Neulasta: PEGylated recombinant methionyl human granulocyte colony stimulating factor for severe cancer chemotherapy induced neutropenia (Amgen)

Doxil: PEGylated liposome containing doxorubicin for the treatment of Cancer (Sequus)

PEG Moiety Properties

PEG is a particularly attractive polymer for conjugation. The specific characteristics of PEG moieties relevant to pharmaceutical applications are:

• Water solubility

• High mobility in solution

• Lack of toxicity and immunogenicity

• Ready clearance from the body

• Altered distribution in the body

PEGylation Process

The first step of the PEGylation is the suitable functionalization of the PEG polymer at one or both terminals. PEGs that are activated at each terminus with the same reactive moiety is known as “homobifunctional”, where as if the functional groups present are different, then the PEG derivative is referred as “heterobifunctional” or “heterofunctional.” The chemically active or activated derivatives of the PEG polymer are prepared to attach the PEG to the desired molecule.

The choice of the suitable functional group for the PEG derivative is based on the type of available reactive group on the molecule that will be coupled to the PEG. For proteins, typical reactive amino acids include lysine, cysteine, histidine, arginine, aspartic acid, glutamic acid, serine, threonine, tyrosine. The N-terminal amino group and the C-terminal carboxylic acid can also be used.

The techniques used to form first generation PEG derivatives are generally reacting the PEG polymer with a group that is reactive with hydroxyl groups, typically anhydrides, acid chlorides, chloroformates and carbonates. In the second generation PEGylation chemistry more efficient functional groups such as aldehyde, esters, amides etc made available for conjugation.

As applications of PEGylation have become more and more advanced and sophisticated, there has been an increase in need for heterobifunctional PEGs for conjugation. These heterobifunctional PEGs are very much useful in linking two entities, where a hydrophilic, flexible and biocompatible spacer is needed. Preferred end groups for heterobifunctional PEGs are maleimide, vinyl sulphones, pyridyl disulphide, amine, carboxylic acids and NHS esters.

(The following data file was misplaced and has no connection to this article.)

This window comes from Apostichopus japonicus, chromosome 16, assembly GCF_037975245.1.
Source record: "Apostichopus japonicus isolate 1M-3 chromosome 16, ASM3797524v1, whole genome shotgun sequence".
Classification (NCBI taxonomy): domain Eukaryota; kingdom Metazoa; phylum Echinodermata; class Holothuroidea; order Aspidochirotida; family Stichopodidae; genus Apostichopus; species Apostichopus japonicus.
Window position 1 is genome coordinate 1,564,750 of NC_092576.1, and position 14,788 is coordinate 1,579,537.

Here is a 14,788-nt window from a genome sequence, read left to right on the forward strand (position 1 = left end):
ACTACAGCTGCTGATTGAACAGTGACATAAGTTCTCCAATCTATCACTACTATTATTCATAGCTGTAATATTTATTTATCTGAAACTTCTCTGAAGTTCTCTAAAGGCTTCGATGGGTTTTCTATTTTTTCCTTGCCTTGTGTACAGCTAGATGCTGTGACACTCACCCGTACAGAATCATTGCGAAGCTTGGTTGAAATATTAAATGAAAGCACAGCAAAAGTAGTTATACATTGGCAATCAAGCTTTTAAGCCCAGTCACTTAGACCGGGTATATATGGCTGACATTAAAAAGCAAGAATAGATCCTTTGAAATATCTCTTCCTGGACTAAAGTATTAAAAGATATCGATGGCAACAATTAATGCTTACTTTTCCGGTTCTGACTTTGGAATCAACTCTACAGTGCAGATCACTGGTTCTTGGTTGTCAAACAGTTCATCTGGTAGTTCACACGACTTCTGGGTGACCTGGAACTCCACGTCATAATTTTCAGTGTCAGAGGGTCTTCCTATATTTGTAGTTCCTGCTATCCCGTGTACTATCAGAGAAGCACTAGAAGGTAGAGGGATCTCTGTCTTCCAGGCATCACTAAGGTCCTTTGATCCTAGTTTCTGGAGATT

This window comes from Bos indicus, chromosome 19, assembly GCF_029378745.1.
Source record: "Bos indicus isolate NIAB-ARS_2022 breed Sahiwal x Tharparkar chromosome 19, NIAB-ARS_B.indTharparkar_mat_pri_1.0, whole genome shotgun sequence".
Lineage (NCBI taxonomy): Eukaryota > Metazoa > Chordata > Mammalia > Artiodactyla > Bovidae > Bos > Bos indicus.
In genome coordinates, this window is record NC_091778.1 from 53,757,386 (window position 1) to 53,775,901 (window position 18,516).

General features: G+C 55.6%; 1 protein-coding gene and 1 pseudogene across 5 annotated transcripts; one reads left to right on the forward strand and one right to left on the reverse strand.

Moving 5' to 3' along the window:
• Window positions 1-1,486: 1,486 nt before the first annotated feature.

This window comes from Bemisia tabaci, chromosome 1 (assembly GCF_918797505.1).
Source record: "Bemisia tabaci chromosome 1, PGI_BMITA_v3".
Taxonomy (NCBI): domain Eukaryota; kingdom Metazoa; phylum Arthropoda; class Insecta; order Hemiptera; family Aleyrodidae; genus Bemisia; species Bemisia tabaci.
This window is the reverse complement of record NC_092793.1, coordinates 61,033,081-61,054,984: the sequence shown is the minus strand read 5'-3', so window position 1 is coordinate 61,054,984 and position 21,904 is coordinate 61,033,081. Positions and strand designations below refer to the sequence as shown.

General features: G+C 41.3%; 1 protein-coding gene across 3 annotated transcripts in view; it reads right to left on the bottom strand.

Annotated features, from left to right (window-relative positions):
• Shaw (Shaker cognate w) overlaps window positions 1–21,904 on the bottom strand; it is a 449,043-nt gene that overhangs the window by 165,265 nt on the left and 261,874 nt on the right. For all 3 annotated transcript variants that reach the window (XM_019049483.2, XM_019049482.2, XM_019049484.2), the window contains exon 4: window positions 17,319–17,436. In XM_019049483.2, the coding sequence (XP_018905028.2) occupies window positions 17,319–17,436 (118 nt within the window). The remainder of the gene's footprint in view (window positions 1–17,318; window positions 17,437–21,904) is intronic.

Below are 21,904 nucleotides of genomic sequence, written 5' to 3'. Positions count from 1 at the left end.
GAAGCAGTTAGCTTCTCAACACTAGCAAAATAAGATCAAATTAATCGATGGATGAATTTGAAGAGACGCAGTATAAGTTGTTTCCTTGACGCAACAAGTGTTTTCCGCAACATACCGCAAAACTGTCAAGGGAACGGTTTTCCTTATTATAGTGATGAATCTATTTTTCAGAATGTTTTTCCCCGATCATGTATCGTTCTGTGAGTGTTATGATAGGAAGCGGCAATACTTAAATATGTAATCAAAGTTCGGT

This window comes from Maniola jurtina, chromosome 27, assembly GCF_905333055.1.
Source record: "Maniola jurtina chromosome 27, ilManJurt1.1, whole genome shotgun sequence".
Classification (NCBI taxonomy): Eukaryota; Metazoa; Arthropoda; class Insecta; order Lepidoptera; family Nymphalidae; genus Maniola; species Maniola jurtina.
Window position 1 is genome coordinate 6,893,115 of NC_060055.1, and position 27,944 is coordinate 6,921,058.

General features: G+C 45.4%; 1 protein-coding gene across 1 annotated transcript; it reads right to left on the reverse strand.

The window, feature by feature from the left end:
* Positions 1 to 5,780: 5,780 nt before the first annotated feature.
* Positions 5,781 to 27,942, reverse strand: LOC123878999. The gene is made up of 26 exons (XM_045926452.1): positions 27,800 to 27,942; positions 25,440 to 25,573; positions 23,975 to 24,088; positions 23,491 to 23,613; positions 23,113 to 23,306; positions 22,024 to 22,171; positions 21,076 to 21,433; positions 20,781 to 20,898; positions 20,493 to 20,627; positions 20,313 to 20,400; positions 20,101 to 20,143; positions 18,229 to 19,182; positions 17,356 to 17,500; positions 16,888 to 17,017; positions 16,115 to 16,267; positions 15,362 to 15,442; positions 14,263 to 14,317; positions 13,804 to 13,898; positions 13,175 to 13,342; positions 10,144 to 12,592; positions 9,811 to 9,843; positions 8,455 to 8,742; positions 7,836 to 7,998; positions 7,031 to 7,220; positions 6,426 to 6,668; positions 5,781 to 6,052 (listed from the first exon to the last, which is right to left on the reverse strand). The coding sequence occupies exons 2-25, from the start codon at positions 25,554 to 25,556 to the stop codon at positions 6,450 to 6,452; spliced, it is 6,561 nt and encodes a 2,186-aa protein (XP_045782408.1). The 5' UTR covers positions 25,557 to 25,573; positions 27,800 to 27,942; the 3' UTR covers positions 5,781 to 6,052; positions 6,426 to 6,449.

Allergic Responses

In general the immune reaction to PEGylated products is no different than that of the underlying molecule that the agent is conjugated to. The risk of complement activation is correlated with the antigenicity of the moiety that is being PEGylated. Rarely patients who are repeatedly exposed to PEGylated proteins will develop anti-PEG antibodies (eg. PEG-Uricase or Krystexxa). The Hershfield laboratory at Duke University has experience in measuring anti-PEG antibody responses in humans. It is believed that the Epitope for anti-PEG IgG is the repeating unit of polyethylene glycol. The incidence of anti-PEG IgG in the population is unknown. The PEGylated Echo contrast agent Definity (echo contrast dye) is associated with a risk of allergic reactions in 0.006% to 0.008% of patients.


Suggested Reading

Abuchowski, McCoy, Palczuk, van Es and Davis (1977). "Effect of covalent attachment of polyethylene glycol on immunogenicity and circulating life of bovine liver catalase." Journal of Biological Chemistry 252(11): 3582-3586.

Fee (2003). "Size-exclusion reaction chromatography (SERC): A new technique for protein PEGylation." Biotechnology and Bioengineering 82(2): 200-206.

Fee and Alstine (2006). "PEG-proteins: Reaction engineering and separation issues." Chemical Engineering Science 61(3): 924-939.

Kodera, Matsushima, Hiroto, Nishimura, Ishii, Ueno and Inada (1998). "Pegylation of proteins and bioactive substances for medical and technical applications." Progress in Polymer Science 23(7): 1233-1271.

Morar, Jeffrey and Mark (2006). "PEGylation of Proteins: A Structural Approach." Biopharm International 19(4): 34.

Roberts, Bentley and Harris (2002). "Chemistry for peptide and protein PEGylation." Advanced Drug Delivery Reviews 54(4): 459-476.

Veronese (2001). "Peptide and protein PEGylation: a review of problems and solutions." Biomaterials 22(5): 405-417.

Veronese and Harris (2002). "Introduction and overview of peptide and protein pegylation." Advanced Drug Delivery Reviews 54(4): 453-456.

Veronese and Pasut (2005). "PEGylation, successful approach to drug delivery." Drug Discovery Today 10(21): 1451-1458.

See also

External links


de:PEGylierung Template:WH Template:WikiDoc Sources